The principal of a southwest Denver elementary announced plans to resign at the end of the school year, due to a drop in the school’s scores on statewide tests.

Franziska Zenhaeusern informed her staff Friday that this year would be her last as principal of Valverde Elementary School. She cited the school’s stagnating proficiency scores and low growth on this year’s test scores, released in August.

Explore Chalkbeat’s database of this year’s TCAP results.

This year, the school saw small gains in both reading and math and a seven percentage point jump in writing. Still, the school’s growth scores were below the district average, by double digits in several subjects.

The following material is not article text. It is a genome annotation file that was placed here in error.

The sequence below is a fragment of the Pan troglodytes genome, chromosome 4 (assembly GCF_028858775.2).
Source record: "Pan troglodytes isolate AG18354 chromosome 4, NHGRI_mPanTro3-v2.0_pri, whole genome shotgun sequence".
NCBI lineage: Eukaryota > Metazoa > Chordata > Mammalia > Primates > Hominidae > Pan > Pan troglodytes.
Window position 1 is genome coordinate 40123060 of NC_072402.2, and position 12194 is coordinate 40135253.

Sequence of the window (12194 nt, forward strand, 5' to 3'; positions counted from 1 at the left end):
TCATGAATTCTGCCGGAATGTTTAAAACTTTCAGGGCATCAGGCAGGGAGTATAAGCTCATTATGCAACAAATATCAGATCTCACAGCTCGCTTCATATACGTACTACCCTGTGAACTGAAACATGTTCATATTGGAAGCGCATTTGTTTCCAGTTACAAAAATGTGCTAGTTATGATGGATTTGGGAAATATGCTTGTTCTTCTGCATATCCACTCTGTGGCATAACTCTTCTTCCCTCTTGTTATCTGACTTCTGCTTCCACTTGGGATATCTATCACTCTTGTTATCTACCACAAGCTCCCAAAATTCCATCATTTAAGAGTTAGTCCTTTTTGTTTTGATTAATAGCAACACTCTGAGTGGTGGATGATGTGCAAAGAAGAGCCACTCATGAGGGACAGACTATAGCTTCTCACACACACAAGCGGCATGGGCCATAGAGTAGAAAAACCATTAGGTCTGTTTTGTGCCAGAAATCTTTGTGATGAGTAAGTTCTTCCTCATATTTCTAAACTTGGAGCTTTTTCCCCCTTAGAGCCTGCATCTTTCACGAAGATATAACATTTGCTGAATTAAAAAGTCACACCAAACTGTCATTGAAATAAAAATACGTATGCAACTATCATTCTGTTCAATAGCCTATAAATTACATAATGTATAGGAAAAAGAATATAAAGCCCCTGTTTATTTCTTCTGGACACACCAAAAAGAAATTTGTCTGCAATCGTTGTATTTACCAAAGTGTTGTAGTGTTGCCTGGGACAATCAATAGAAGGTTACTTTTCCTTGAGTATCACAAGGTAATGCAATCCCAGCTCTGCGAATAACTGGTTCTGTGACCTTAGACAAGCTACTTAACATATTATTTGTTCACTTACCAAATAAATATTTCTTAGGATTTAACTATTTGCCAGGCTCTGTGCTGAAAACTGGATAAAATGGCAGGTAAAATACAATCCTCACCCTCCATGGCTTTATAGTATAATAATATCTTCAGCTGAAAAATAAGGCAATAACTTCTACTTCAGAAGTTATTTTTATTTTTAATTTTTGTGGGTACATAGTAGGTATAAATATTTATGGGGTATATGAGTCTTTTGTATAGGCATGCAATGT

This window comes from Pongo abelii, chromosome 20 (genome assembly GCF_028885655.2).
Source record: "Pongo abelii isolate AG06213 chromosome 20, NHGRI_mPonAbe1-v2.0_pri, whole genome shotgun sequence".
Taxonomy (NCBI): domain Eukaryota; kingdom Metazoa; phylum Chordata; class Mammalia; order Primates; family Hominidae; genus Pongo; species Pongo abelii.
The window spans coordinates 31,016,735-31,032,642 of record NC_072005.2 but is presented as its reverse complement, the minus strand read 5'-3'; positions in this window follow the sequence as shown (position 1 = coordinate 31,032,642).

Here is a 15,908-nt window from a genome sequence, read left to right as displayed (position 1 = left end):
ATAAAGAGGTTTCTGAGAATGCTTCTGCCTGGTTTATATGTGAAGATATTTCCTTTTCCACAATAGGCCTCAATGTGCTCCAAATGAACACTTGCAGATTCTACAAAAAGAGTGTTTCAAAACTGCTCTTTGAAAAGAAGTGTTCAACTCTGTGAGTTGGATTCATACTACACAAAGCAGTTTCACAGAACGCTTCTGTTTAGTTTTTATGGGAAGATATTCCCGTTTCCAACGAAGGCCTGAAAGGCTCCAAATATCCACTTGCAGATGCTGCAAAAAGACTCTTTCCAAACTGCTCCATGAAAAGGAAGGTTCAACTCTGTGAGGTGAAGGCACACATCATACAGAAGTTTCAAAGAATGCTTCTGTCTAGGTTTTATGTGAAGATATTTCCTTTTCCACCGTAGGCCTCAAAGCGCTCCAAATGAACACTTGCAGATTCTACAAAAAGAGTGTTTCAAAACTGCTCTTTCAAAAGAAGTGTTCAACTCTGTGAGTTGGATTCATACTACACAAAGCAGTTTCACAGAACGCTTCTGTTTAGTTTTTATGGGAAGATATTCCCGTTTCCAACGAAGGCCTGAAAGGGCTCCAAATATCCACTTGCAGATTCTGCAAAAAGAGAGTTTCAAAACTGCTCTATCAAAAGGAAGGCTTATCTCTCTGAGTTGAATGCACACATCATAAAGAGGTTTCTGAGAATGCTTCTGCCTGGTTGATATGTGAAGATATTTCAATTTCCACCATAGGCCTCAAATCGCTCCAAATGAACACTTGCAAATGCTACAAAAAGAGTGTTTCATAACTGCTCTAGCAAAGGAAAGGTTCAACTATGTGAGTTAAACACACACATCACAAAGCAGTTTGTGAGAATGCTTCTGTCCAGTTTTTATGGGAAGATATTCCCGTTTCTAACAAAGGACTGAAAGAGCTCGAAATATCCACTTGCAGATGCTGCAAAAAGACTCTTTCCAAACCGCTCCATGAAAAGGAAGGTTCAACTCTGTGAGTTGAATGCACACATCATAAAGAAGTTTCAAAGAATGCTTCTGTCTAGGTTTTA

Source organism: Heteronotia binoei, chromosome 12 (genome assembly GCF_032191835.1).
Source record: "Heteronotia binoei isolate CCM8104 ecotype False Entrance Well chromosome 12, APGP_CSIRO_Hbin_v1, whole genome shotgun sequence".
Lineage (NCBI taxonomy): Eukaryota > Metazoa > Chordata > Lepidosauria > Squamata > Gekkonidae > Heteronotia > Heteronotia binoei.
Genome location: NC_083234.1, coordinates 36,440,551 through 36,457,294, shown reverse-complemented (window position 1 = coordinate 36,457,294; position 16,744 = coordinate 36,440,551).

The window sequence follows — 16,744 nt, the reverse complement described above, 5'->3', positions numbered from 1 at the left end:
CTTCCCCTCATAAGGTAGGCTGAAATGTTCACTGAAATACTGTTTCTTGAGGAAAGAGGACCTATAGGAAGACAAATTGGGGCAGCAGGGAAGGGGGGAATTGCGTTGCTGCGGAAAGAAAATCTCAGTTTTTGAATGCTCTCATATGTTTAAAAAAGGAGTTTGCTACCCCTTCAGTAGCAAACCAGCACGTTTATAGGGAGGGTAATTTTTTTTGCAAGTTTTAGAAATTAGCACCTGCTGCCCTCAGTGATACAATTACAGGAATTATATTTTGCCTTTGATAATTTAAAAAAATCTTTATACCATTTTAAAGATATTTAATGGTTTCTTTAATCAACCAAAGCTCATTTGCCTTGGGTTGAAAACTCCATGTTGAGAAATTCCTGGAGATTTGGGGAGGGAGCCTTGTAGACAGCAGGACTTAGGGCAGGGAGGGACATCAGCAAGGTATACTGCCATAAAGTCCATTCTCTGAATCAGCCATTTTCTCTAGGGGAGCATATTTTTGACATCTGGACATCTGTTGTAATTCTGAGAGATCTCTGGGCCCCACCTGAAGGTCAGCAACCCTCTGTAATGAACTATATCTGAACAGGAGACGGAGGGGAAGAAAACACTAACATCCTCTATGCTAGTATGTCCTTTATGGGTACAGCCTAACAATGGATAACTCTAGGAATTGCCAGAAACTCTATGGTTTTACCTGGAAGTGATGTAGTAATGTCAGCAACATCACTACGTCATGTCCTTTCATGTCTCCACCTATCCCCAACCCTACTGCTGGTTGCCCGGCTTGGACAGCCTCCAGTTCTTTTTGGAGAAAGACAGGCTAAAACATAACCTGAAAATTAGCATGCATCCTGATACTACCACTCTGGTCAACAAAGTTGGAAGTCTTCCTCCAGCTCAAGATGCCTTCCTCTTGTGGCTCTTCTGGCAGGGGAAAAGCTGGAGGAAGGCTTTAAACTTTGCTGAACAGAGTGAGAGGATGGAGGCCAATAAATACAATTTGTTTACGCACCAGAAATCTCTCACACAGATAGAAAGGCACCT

In her letter, Zenhaeursern said, “our students’ growth compared to similar schools in the district has been very low.”

She also cited ten years of stagnating reading scores at the school. Roughly 29 percent of students scored proficient or advanced this year. In her letter, Zenhaeursern said that 60% of 3rd through 5th graders read below grade level. She called this fact “unacceptable.”

“As a leader, I take responsibility for these disappointing results and have decided to resign by the end of this school year,” she said.

Zenhaeusern plans to finish out the year, which would be her fourth year as principal at the school. On average, principals in traditional Denver Public Schools stayed for 3.4 years.

She plans to meet with parents and community members on Monday at 3 p.m. at the school to discuss her decision and what is next for the school.

Read her full resignation letter here: